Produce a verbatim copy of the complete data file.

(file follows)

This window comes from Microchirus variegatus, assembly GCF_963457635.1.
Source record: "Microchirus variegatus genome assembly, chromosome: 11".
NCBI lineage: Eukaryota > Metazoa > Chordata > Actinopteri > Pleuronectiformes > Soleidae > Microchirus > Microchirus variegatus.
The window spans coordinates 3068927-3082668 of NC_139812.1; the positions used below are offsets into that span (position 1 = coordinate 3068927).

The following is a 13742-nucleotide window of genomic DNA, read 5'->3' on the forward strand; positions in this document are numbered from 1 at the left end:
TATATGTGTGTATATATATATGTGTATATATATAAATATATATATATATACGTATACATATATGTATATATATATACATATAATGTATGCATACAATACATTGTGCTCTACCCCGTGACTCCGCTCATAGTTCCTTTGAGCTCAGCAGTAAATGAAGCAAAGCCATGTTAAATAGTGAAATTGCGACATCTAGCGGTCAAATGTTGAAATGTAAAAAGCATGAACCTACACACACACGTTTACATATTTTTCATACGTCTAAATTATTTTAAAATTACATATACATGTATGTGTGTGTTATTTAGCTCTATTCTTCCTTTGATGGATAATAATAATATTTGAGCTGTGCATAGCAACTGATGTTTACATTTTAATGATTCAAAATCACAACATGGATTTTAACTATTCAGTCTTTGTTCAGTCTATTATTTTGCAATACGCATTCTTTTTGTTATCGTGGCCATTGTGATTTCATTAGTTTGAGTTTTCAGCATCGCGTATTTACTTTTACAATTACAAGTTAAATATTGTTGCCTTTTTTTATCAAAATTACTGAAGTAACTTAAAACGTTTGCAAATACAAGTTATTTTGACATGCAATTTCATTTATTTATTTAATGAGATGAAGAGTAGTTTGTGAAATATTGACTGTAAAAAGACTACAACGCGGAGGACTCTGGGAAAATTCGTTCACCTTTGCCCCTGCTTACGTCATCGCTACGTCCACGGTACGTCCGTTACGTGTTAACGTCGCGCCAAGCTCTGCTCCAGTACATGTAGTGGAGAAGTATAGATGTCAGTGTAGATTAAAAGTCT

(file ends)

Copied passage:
This window comes from Microchirus variegatus, assembly GCF_963457635.1.
Source record: "Microchirus variegatus genome assembly, chromosome: 11".
NCBI lineage: Eukaryota > Metazoa > Chordata > Actinopteri > Pleuronectiformes > Soleidae > Microchirus > Microchirus variegatus.
The window spans coordinates 3068927-3082668 of NC_139812.1; the positions used below are offsets into that span (position 1 = coordinate 3068927).

The following is a 13742-nucleotide window of genomic DNA, read 5'->3' on the forward strand; positions in this document are numbered from 1 at the left end:
TATATGTGTGTATATATATATGTGTATATATATAAATATATATATATATACGTATACATATATGTATATATATATACATATAATGTATGCATACAATACATTGTGCTCTACCCCGTGACTCCGCTCATAGTTCCTTTGAGCTCAGCAGTAAATGAAGCAAAGCCATGTTAAATAGTGAAATTGCGACATCTAGCGGTCAAATGTTGAAATGTAAAAAGCATGAACCTACACACACACGTTTACATATTTTTCATACGTCTAAATTATTTTAAAATTACATATACATGTATGTGTGTGTTATTTAGCTCTATTCTTCCTTTGATGGATAATAATAATATTTGAGCTGTGCATAGCAACTGATGTTTACATTTTAATGATTCAAAATCACAACATGGATTTTAACTATTCAGTCTTTGTTCAGTCTATTATTTTGCAATACGCATTCTTTTTGTTATCGTGGCCATTGTGATTTCATTAGTTTGAGTTTTCAGCATCGCGTATTTACTTTTACAATTACAAGTTAAATATTGTTGCCTTTTTTTATCAAAATTACTGAAGTAACTTAAAACGTTTGCAAATACAAGTTATTTTGACATGCAATTTCATTTATTTATTTAATGAGATGAAGAGTAGTTTGTGAAATATTGACTGTAAAAAGACTACAACGCGGAGGACTCTGGGAAAATTCGTTCACCTTTGCCCCTGCTTACGTCATCGCTACGTCCACGGTACGTCCGTTACGTGTTAACGTCGCGCCAAGCTCTGCTCCAGTACATGTAGTGGAGAAGTATAGATGTCAGTGTAGATTAAAAGTCT